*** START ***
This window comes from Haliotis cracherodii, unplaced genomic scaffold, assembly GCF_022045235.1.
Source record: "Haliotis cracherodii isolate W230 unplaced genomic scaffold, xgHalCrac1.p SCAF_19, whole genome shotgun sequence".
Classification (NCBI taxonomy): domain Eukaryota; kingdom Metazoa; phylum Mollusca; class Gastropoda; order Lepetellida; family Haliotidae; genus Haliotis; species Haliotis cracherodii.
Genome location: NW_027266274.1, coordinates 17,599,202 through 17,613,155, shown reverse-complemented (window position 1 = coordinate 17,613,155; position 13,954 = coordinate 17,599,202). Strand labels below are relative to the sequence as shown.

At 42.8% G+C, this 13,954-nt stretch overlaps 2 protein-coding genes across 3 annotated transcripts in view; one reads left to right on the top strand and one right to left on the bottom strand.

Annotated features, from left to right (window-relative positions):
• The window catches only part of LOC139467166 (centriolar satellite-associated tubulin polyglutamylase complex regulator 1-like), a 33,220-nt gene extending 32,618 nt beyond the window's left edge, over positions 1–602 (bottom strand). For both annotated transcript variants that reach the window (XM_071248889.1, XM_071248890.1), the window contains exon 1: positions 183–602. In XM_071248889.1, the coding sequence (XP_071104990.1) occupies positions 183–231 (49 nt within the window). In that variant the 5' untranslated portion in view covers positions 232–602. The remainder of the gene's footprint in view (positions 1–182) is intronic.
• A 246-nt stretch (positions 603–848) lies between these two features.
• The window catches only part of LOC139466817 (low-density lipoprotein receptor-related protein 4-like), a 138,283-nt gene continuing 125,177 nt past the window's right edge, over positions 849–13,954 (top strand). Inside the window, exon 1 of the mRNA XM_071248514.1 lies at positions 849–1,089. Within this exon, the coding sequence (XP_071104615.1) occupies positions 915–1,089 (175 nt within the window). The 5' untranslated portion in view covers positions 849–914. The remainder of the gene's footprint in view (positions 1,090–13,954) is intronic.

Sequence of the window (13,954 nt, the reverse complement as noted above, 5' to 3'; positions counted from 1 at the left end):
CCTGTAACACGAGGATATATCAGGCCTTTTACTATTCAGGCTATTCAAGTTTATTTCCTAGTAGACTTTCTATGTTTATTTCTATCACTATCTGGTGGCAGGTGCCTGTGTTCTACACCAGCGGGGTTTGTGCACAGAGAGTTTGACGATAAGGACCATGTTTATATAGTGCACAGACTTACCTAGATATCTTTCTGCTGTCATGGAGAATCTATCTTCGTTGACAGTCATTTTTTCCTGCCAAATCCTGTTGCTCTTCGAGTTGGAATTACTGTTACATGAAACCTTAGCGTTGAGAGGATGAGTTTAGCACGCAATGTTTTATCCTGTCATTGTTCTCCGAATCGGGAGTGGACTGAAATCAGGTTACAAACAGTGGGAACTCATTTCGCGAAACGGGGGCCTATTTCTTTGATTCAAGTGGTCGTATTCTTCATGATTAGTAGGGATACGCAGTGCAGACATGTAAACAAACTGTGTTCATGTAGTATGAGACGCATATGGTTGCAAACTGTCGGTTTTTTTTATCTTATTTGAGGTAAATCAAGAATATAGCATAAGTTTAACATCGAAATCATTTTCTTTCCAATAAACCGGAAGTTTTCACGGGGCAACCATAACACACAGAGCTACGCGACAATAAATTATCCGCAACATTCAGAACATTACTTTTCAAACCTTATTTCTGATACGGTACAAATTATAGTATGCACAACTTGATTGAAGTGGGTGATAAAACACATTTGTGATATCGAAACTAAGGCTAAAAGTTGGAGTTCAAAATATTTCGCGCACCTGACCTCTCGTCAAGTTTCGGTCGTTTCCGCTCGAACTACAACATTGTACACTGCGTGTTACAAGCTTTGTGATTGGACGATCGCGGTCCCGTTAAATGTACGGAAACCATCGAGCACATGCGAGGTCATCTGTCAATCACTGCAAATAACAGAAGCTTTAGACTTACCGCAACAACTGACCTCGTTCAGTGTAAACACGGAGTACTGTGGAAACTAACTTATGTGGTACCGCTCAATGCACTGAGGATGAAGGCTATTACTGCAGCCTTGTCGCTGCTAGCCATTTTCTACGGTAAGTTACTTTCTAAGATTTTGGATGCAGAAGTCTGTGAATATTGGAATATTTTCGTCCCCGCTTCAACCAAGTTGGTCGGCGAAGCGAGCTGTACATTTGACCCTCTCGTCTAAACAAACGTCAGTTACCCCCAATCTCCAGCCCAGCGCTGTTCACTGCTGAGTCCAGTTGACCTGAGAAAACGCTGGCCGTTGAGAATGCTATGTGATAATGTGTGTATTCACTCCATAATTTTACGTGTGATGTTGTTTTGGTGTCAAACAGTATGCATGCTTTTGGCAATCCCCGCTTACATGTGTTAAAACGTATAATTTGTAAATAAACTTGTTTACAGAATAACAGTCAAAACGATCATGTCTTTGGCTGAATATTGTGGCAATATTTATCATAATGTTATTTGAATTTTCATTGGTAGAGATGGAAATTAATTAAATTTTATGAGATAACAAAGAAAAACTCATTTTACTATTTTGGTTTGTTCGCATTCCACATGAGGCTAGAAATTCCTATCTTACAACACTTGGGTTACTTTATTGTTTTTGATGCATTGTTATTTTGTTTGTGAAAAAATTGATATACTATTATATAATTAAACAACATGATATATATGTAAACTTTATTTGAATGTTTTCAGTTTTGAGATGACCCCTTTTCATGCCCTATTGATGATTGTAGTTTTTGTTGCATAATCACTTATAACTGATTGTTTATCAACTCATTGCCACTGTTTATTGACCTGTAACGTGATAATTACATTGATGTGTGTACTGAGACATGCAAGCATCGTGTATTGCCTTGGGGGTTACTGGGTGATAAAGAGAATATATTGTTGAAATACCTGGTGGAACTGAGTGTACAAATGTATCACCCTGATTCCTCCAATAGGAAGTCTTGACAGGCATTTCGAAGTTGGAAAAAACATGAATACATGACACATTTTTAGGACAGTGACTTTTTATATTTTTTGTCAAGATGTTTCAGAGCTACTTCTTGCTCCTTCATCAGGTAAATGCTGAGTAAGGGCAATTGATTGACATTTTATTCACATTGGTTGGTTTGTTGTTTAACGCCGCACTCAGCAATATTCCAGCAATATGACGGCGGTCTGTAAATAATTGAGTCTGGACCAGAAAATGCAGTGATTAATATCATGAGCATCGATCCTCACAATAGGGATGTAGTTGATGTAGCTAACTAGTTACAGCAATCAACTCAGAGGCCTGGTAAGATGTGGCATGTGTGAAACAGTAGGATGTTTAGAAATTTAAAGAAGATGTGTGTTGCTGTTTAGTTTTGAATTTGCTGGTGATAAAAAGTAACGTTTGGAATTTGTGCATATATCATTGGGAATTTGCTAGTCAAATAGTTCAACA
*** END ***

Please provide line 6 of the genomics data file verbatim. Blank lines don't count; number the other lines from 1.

Annotated features, from left to right (window-relative positions):